I’ve just come back from CXC and I have only glowing reviews of it. It was such a breath of fresh air. To that effect, I’ve been thinking about the future of comics events in America. How we move into that future. I’m typing out loud, hoping for some conversation.
Festivals like Entreviñetas are the future. Period. If you’re not up to date on the incredible work that is being done in Colombia, check out Frank’s tour diary from 2 years ago. And then hop on over to their site. It’s time that the rest of us caught up.
Why? Because as it stands, in it’s current, commodity focused culture, comics are facing a cultural choking point with respect to the role that comics making can play in broader cultural discussions. We need to give comics making and comics reading practices more breathing room. To grow. To continue expanding. We need to nurture interdisciplinary approaches to experiencing comics. We need our festivals to make this a guiding principle.
Comics making no longer needs to limited to being a collectible, genre oriented narrative art form. It can take its ascendant role as the 21st Century visual art form. It’s time that it be seen as a modality of communication with breadth and depth, that can survive in any kind of market driven cultural ecosystem. It’s time for our festivals to foster that.
Hear me out.
Here’s the nuts and bolts of something that’s been taking form across the discussions that I’ve been having in Pittsburgh and last weekend in Columbus…
Festival Shop: I’ve been kicking around this idea with Frank Santoro of creating a show that completely does away with the flea market model. No more standing behind tables hawking wares. Instead, you establish a festival shop.
So how do you run a festival shop? You get an experienced comics retailer to run the shop. You have them hire a trusted staff. You pay that staff. The shop gets a cut. 50/50. In a model like this it costs you no money to have your work available. Our current system is embarrassingly inefficient. It is an ineffective use of getting dozens of skilled comics makers and storytellers in one city for a week or weekend. With everyone behind tables, there’s cross pollination that just doesn’t happen.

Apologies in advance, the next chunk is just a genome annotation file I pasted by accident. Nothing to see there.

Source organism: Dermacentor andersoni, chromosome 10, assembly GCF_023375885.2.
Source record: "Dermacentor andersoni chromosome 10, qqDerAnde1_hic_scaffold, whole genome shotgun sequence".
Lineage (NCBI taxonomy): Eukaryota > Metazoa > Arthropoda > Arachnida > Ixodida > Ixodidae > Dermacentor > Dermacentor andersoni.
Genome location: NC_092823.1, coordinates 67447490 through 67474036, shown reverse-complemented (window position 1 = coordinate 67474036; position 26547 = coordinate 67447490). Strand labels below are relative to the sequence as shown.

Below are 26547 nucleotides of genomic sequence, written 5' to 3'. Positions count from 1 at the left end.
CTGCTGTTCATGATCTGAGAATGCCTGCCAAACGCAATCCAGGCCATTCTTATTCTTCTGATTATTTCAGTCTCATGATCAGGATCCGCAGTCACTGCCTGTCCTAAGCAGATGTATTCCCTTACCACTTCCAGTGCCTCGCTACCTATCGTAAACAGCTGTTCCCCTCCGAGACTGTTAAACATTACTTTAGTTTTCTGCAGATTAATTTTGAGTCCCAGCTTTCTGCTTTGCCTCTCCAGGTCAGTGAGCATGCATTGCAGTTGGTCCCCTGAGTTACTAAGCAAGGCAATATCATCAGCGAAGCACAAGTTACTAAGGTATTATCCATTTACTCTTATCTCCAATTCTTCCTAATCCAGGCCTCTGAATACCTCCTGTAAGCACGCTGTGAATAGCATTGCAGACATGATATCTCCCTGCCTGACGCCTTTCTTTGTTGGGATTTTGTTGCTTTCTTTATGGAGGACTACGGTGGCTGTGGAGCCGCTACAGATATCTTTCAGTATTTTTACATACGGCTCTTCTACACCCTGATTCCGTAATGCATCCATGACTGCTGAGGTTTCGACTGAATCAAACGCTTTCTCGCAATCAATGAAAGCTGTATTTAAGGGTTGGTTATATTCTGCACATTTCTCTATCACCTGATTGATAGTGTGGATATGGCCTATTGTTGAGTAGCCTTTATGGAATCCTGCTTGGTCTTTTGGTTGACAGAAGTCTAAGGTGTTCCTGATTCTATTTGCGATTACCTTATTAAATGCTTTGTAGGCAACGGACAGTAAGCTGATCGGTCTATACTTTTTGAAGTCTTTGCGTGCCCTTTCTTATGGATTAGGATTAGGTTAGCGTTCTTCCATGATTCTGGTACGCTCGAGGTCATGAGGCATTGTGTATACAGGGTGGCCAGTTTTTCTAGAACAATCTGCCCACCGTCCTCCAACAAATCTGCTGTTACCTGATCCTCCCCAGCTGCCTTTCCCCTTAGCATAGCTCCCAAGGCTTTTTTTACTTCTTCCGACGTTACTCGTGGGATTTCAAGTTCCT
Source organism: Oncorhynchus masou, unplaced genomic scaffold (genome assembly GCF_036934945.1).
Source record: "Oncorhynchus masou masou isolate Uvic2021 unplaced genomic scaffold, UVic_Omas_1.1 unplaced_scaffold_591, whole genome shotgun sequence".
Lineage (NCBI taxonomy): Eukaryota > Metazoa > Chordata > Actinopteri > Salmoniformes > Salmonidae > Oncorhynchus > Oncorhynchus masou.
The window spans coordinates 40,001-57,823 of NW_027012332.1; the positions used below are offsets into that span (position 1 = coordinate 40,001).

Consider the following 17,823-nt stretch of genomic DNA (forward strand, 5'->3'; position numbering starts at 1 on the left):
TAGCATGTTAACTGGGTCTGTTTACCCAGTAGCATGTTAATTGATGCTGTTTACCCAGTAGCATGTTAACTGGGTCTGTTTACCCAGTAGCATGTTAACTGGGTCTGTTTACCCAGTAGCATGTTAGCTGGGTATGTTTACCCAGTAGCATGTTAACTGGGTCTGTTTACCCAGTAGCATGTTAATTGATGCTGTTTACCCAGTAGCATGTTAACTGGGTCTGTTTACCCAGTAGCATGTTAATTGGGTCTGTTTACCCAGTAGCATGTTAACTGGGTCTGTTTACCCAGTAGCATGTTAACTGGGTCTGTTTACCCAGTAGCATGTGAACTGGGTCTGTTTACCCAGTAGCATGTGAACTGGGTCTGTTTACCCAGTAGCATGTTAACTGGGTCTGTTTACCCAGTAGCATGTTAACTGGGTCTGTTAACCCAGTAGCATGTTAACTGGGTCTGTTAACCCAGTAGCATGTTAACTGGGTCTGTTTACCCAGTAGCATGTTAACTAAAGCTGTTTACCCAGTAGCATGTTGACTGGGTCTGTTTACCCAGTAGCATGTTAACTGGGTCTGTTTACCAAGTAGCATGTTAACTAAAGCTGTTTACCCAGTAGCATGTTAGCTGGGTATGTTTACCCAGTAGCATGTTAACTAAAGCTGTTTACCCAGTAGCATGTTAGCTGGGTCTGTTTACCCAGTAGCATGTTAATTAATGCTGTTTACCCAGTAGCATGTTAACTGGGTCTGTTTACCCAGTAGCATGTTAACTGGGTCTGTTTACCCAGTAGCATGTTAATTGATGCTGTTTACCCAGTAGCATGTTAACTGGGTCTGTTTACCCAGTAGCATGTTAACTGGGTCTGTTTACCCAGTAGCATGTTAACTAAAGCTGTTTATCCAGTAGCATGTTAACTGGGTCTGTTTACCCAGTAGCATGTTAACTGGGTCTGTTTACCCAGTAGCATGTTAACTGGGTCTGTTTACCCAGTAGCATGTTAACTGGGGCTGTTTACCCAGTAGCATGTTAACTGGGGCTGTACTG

Under this new kind of model, if you are a guest you sign up to be involved in city wide comics programming. Signings, gallery exhibitions, lectures, workshops. This is the kind of thing that you get Arts and Cultural councils involved in. You sign up because you want to be part of the programming.
With a model like this, you free up the artists and suddenly new horizons open up. Among those horizons are sources for financing. Imagine collaborating with a city’s municipal parks: guided bike tours where throughout the tour you make stops, learn about the city, while doing landscape drawings and comics strips of the experience… A series of readings at a book store. Gallery exhibitions. Movie screenings at an arthouse theater. There are so many venues that would be amenable to programming: libraries, universities, community centers, theaters, bookstores, parks… Most of these venues have programming budgets that could fund materials and labor for artists. It’s a path way towards equity.
Book Debut Hub: The fear of course is of course that comics makers won’t attend a festival that they are not tabling at. It’s too foreign a concept to many comics makers. They might balk at the idea of having to be involved with programming as opposed to hand selling their books. So, one idea proposed is to make the exhibition aspect of the fest to be geared towards book debuts. The festival becomes an event for press. In such an ecosystem, everyone in local and national press knows that if they want to interview artists, this is where they do it. Like a “Comics-Cannes”. CXC is doing this well, already in its second. While it’s true that SPX is where a lot of people shoot to debut books, that’s not the focus in the market place. For the most part it’s a free for all. If a festival handled this in a way that was across the board… that’d be interesting.